Review by Derrick Carter
Running Time: 1 hour 49 minutes
MPAA Rating: R for Strong Bloody Violence, Pervasive Language, some Sexuality/Nudity and Drug Use
Directed by: David Ayer
Written by: Skip Woods, David Ayer
Starring: Arnold Schwarzenegger, Sam Worthington, Olivia Williams, Mireille Enos, Terrence Howard, Joe Manganiello, Josh Holloway, Harold Perrineau, Martin Donovan
SABOTAGE has been marketed as the complete opposite of what it is. Seeing Arnold Schwarzenegger attempting to get his action movie cred back in recent years, one might expect a giant action extravaganza loaded with plenty of over-the-top violence and cheesy one-liners. However, David Ayer (HARSH TIMES, END OF WATCH) is behind this flick. That alone speaks volumes about the type of tone it hits. SABOTAGE is actually dark gritty thriller that has somehow attracted the names of a few big action stars to headline it. Judging from the trailers this looked like just another action B-flick so it hasn’t done too well in its opening weekend.
A crack DEA team (led by Schwarzenegger) make a massive bust on a cartel’s property. They burn the money they find, but not before putting a little down the sewer for themselves. When they go to retrieve the stolen cash, they discover it’s missing. Someone knew about their plan and has taken the drug money for themselves. The stolen cartel cash attracts some unwanted attention and the DEA agents find themselves being offed one by one. A special investigator is called in to identify suspects and discovers that the list is plentiful. The script basically plays out like AND THEN THERE WERE NONE with DEA agents and with a significant amount of more blood.
Taken on its own merits, SABOTAGE is serviceable as a thriller. It’s got big problems that ultimately leave it as a middle-of-the-road experience, but you could certainly do far worse. I found the most fun part of the film was guessing which character would get killed off next and which suspect was most likely to be doing the dirty work. For a film that goes into by-the-numbers territory come the final showdown, director/writer Ayer and co-writer Woods kept me slightly off as to my guess where things would turn next. The ultimate pointless decisions come in showing unnecessary exposition. There was an entire flashback sequence with Arnold that could have been clipped out in editing and it wouldn’t have made a damn bit of difference to the plot at hand.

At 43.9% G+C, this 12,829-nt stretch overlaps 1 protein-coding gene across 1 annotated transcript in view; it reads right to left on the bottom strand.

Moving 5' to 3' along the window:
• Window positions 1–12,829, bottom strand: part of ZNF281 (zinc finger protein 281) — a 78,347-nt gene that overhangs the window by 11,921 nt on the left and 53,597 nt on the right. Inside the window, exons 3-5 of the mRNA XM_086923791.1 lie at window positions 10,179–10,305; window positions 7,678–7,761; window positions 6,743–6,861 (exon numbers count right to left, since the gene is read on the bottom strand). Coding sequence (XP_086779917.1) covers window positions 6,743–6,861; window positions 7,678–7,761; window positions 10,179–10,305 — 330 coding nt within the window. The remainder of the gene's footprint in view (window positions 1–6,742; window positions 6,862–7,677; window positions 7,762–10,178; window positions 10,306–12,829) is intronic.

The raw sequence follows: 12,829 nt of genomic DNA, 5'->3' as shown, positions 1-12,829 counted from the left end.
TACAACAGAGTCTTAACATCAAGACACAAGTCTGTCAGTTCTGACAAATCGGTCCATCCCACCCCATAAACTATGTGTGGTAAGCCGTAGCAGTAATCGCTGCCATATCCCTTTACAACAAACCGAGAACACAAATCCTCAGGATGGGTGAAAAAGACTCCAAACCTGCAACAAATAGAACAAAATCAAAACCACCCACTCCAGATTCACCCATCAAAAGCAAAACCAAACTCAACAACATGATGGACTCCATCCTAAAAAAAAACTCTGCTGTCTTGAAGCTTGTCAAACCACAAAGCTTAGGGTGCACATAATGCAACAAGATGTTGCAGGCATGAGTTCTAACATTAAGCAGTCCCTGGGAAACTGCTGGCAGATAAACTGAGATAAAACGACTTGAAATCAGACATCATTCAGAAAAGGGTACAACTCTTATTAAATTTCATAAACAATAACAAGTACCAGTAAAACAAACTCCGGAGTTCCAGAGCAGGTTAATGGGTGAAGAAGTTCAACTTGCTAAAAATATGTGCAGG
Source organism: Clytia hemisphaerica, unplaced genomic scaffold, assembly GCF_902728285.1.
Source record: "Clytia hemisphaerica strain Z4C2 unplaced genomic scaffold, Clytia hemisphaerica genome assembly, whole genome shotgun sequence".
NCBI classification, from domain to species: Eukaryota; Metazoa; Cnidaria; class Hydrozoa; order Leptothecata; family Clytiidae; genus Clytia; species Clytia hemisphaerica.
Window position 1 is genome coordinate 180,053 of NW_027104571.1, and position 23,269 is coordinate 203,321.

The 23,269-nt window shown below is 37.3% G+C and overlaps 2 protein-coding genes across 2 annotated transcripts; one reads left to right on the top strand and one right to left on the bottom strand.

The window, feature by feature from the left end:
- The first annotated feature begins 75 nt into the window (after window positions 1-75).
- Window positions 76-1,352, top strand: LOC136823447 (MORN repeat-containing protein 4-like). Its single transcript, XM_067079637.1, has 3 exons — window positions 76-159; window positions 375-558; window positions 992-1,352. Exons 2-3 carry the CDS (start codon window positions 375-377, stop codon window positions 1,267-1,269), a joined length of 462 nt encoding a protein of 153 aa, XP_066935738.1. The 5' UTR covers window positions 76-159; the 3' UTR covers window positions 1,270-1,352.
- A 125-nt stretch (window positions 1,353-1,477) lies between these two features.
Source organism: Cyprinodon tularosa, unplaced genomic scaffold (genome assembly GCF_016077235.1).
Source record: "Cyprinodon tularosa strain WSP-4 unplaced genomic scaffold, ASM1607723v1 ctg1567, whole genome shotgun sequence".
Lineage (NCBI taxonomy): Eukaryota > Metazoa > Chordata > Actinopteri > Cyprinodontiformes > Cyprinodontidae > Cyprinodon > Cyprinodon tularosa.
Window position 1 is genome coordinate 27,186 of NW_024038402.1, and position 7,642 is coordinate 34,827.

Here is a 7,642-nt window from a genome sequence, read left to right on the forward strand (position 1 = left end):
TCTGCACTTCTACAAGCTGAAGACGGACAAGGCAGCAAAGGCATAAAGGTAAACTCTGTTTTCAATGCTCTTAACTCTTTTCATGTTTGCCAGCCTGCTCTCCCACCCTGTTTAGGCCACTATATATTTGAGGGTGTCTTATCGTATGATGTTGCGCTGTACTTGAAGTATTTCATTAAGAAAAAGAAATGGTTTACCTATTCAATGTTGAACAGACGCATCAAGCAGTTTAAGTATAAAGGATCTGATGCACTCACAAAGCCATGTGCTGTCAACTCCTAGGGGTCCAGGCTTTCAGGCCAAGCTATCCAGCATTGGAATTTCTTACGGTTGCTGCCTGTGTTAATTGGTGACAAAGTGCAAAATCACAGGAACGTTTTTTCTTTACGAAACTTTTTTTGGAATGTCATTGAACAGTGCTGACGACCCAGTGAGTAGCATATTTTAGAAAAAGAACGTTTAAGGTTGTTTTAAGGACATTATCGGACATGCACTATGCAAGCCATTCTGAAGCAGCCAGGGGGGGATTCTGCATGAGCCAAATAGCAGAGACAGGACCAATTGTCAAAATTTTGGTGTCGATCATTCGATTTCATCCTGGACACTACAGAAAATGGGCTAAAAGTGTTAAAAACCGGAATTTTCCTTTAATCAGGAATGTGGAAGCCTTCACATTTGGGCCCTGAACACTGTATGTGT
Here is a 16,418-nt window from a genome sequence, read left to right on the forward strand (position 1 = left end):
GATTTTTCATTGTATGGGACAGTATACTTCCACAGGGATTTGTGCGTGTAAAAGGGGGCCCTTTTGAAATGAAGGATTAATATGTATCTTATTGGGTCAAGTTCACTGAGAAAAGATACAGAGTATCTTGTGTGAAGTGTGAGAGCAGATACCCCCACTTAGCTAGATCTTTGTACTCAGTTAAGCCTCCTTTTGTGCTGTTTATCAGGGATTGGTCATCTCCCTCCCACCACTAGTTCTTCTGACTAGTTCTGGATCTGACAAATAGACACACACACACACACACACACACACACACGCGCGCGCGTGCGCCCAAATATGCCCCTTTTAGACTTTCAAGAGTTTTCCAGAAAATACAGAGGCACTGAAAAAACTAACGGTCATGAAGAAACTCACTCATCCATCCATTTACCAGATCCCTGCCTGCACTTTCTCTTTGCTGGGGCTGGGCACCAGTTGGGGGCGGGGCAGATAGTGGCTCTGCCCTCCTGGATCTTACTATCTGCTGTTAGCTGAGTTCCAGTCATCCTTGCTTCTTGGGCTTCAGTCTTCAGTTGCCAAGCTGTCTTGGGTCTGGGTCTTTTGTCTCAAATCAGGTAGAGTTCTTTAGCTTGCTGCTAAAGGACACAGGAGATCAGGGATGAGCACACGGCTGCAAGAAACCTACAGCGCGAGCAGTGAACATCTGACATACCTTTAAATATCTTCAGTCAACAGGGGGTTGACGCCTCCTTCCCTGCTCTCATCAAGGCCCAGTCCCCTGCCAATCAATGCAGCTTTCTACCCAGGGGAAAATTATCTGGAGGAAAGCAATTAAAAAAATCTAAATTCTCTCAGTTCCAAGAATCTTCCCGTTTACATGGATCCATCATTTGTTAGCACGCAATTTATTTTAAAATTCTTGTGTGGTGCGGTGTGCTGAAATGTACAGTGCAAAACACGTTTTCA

While it plays out like a solid (at times, grisly) crime story, the film takes a sudden swerve into over-the-top action territory near the ending that felt like it didn’t belong in the slightest. The reasoning may have been that Arnold was headlining this film, so there needed to be a some sort of massive gunfight and a few car chases. These scenes didn’t fit the mood that the rest of the film seemed to be aiming for. The characters are all scumbags, but enjoyable to watch for the suspense factor of who may or may not be manipulating the other agents. Arnold Schwarzenegger also puts in a serious attempt to give a dramatic role, but he simply can’t deliver it. God bless him, he’s trying. It seems that he was never meant to give a genuinely good performance. He’s the big goofy Austrian action star and that’s probably all he’ll ever be.
The real mood killer comes in the reveal of who took the money/who did the killing being underwhelming too. This double-twist didn’t offer any closure, but instead opened a new array of plot holes. This effect probably wasn’t intended by Ayer or Woods. The film can also be downright unpleasant to watch in points. There’s a graphic gore factor (seriously, some scenes felt like they were from a SAW movie) and one car chase has a bunch of needless casualties that are in poor taste. I’m far from a prude and love good violent action sequences, but the action in this film wasn’t fun or enjoyable. The epilogue also drags the film out longer than it needed to be and didn’t benefit the story in the slightest.
SABOTAGE is a dark thriller that has been marketed as an action film. It’s bound to disappoint some with its deliberate pacing and has a climax that nearly destroys all of the good things the film had going for it (some sustained tension, freaky moments, and guessing of which character might be evil). It may also be Schwarzenegger’s first ever crack at a serious performance. It stumbles though and winds up just being a serviceable crime thriller, rather than the unrealized creepy one it was building on for a majority of the running time.